The Dark Pacts with the Lurker do seem overpowered and can often be used to get one out of a difficult situation with minor risk (note, however, that they do increase the game complexity and counter fiddling somewhat). Still they’re fun to work with.

Definitely this is a must-have for anyone who owns a few of the other expansions.

Go to the Roll Through the Ages page
59 out of 87 gamers thought this was helpful

Roll the dice and choose your strategy. Do you build up your resources, create monuments or buy new abilities? Lots of action and plenty of variance. There is luck (i.e., it is dice), but the game moves along quickly and a good strategy can pay off with a few good rolls. It isn’t a deep thinking game, but it helps to pay close attention to your resources to maximize your buying potential.

Go to the Betrayal at House on the Hill page
39 out of 57 gamers thought this was helpful

First of all the bad — the tiles used to create the layout all came warped, as well as the event, action and item cards. A little gentle bending helps, but it’s still annoying.

I liked the gameplay. Occasionally there are some balance issues when the scenarios and (random) layouts don’t match up well, but it adds to the fun. Each scenario is very different and it’s always fun to see what the game throws at you.

All players start out as friends until one turns bad on the rest. Do you share items or do you hoard things for yourself? Do you dare to enter a new room, or do you play it safe and buff up your character? It’s all good fun and some nice opportunities to roleplay for laughs if you’re so inclined.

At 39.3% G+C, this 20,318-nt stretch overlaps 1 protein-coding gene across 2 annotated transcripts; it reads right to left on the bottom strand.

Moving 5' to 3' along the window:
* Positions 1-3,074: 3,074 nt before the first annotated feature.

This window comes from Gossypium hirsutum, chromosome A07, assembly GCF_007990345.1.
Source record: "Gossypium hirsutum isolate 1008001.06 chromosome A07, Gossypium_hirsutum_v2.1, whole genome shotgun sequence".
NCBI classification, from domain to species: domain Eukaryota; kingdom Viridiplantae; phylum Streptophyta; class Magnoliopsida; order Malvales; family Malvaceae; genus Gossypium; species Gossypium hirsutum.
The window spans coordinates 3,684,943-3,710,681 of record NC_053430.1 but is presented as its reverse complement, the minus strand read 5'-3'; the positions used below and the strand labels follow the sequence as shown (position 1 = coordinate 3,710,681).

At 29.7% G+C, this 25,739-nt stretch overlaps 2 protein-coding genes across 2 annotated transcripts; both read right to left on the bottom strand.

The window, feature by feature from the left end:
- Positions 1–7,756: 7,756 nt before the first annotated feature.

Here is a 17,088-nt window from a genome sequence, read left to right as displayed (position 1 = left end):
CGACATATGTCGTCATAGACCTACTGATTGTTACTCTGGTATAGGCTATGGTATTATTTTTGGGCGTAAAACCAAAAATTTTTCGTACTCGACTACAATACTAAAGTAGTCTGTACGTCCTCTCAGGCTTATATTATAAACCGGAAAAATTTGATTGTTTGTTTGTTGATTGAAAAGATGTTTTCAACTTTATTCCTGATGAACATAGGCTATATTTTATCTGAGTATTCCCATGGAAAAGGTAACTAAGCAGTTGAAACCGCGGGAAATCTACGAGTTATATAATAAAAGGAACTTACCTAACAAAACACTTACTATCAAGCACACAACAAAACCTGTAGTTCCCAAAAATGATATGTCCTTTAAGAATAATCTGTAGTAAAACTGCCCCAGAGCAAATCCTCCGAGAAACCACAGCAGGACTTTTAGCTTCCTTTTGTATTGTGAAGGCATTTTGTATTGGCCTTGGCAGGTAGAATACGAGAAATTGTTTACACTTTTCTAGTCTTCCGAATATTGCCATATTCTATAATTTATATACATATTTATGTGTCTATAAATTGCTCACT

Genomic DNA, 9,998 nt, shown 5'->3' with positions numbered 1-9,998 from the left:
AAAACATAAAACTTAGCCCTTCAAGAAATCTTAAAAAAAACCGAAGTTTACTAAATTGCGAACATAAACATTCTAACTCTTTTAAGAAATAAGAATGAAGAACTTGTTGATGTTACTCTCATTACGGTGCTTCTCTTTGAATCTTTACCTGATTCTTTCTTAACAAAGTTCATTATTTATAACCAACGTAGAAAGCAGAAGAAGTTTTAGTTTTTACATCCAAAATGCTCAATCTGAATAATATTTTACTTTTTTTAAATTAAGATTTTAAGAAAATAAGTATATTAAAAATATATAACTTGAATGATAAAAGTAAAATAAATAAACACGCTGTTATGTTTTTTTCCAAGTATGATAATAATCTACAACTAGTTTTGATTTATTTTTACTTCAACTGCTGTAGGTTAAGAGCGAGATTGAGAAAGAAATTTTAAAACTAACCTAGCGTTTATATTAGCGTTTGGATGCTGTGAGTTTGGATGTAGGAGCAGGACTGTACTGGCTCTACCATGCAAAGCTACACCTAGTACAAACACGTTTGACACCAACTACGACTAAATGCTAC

Go to the Dixit page


32 out of 57 gamers thought this was helpful

This is an Apples to Apples like game but with some very differentiating twists. How well can you give clues that will tip off a few people but not everyone? The cards are beautiful and creepy and outrageous all at once. Each one is a riddle that you need to expose with your own imagination. With the right group of people, this game rocks!

Go to the Dominion page


65 out of 123 gamers thought this was helpful

Dominion is a hard game to stop playing. Each session is short, intense and has little player downtime. Other than constant card shuffling, it’s nearly perfect. Expansions just add to the fun!

Go to the Arkham Horror page

Arkham Horror

39 out of 92 gamers thought this was helpful

What makes AH so much fun is the number of options available to work together to defeat the Ancient One. It takes some time to be comfortable with the mechanics, but the sense of mounting doom is always present no matter how many times you play. The basic game is fairly easy — expansions will dramatically increase the challenge.